Original Medicare is health insurance for America’s senior citizens aged 65 years and older and those who qualify earlier due to disability. You will experience cost-sharing expenses while on Medicare since Medicare has gaps and does not cover every health care service in full. Due to this, private insurance companies sell Medicare Supplement policies or Medicare Advantage plans. Medicare Advantage plans work very differently than Original Medicare and a Medicare Supplement (Medigap plan). If you are wanting to learn about your different coverage options, here are five things to know about Medicare Advantage plans.
1. Part A and Part B comes from the carrier
When you enroll in a Medicare Advantage plan, you will no longer receive Medicare Part A and Medicare Part B from the U.S. government. Once you enroll in a Medicare Advantage plan, Medicare pays your insurance carrier a fee to administer your Medicare Parts A and B benefits.
The insurance company you purchase your Advantage from will set your cost-sharing amounts. The carrier will set your copay, coinsurance, premium, and deductible amount for your healthcare services. Medicare Advantage plans can average anywhere from $0 to $70+. However, you are still responsible for the Part B premium, which is $170.10 in 2022. The insurance plan will also have a maximum out of pocket limit, which is a cap of $7,550 in 2022. However, a carrier can set this amount to be lower.
The government requires Medicare Advantage plans by law to cover the same services that Original Medicare covers. However, according to the Kaiser Family Foundation, around 70% of Medicare Advantage enrollees must obtain prior authorization for services such as durable medical equipment, inpatient hospital stays, or Part B medications. Therefore, Advantage plans can have more hoops to jump through to get a service covered than Original Medicare.
2. Medicare Advantage plans have networks
Unlike Original Medicare and Medigap plans, Medicare Advantage plans have network restrictions; This means that your carrier will set a service area of doctors and pharmacies you can receive your care from. For example, you can only visit your doctors within your network when you have a Health Maintenance Organization (HMO) Medicare Advantage plan. If you were to go outside of the network for non-emergency care, you would pay 100% of the bill.
Preferred Provider Organization (PPO) Medicare Advantage plans allow you to go outside your healthcare network. So, if you do not want to be restricted to a specific network and enjoy flexibility, consider the PPO option. Keep in mind, though, you will pay more for out-of-network services compared to in-network.
3. Advantage plans can include prescription drug coverage
Medicare Part A covers inpatient hospital care, and Part B covers outpatient services, such as doctor office visits and ambulance rides. Original Medicare does not cover medications, but some Medicare Advantage plans include a Part D plan (drug coverage).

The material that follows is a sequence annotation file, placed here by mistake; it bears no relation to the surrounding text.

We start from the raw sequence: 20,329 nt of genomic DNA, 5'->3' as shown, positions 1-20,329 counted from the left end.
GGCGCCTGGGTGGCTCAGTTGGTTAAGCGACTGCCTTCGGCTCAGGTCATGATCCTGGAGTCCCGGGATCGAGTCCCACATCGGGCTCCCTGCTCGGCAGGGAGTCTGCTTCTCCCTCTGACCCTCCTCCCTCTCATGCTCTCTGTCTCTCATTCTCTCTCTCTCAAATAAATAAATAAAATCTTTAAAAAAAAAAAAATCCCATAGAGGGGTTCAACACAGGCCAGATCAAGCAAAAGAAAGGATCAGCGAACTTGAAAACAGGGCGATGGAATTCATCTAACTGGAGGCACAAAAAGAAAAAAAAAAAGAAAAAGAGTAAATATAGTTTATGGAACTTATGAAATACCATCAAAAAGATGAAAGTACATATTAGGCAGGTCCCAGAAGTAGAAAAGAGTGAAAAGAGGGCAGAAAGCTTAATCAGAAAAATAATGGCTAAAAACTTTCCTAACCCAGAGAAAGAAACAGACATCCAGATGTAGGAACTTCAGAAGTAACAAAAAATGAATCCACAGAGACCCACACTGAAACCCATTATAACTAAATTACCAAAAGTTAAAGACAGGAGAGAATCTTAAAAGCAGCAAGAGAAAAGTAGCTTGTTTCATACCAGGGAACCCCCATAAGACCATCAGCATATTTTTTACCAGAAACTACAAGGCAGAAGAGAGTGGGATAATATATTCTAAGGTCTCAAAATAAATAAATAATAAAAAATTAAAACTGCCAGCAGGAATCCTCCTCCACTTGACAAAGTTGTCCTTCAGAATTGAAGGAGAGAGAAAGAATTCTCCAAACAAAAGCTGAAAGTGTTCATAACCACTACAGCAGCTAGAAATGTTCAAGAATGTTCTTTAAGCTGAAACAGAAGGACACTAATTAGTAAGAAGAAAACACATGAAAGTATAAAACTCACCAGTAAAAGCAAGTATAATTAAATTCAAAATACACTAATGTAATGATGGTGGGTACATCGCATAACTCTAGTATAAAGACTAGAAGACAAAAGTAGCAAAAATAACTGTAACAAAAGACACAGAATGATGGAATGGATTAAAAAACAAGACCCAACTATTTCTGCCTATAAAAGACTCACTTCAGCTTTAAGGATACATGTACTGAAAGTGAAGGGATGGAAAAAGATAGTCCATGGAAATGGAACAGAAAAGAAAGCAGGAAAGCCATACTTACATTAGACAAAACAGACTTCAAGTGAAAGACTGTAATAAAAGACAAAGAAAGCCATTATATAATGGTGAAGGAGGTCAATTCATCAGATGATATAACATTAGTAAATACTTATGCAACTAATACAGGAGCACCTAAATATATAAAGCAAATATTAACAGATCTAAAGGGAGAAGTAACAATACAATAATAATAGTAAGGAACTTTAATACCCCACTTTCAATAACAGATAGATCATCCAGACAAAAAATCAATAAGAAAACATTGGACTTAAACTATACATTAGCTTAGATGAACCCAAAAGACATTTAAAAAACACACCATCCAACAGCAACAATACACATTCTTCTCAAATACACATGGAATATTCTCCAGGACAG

Medicare Part D plans cover prescription drugs you pick up at the pharmacy. Many Medicare Advantage plans have a built-in Part D drug plan. So, if you enroll in an Advantage plan with drug coverage, you will want to ensure the drug plan covers your needed medications. If not, you will be responsible for the total cost of your prescriptions.
4. Some plans have additional benefits
Original Medicare does not cover routine dental, vision, or hearing services. Due to this, many private insurance companies include additional ancillary benefits to their beneficiaries. For instance, there might be a Medicare Advantage plan in your area that offers a dental benefit or a gym membership. Another plan in your area might cover routine eye exams or food delivery. However, not all Medicare Advantage plans are required to offer these additional benefits.
These extra benefits can change from year to year. So, it would be best if you didn’t enroll in a plan solely for its dental benefit because your plan might not offer that same benefit the following year.
5. Medicare Advantage plans have lock-in periods
Lastly, Medicare Advantage plans have lock-in periods. This means that once you are enrolled in a Medicare Advantage plan, you can only drop or change your plan during a qualified election period. For example, the Annual Election Period is from October 15 – December 7. You can drop, switch, or enroll in a Medicare Advantage plan or Part D coverage during this time.
If you miss an election period, you will have to wait for another election period, such as the Medicare Advantage Open Enrollment (January 1 – March 31), to change your Medicare Advantage plan. With that said, there is no medical underwriting when you change plans. Therefore, if you have any underlying health conditions, you will still be able to enroll in a Medicare Advantage plan without a worry.
If you are nearing Medicare age, you may find that Medicare is no easy maze to navigate, and it can be even more confusing when you learn that you have plan options for medical coverage! There are pros and cons to any type of Medicare plan, but know that you don’t have to make a decision alone. Consider contacting a reputable Medicare broker for guidance and advice or visit Medicare.gov for more information.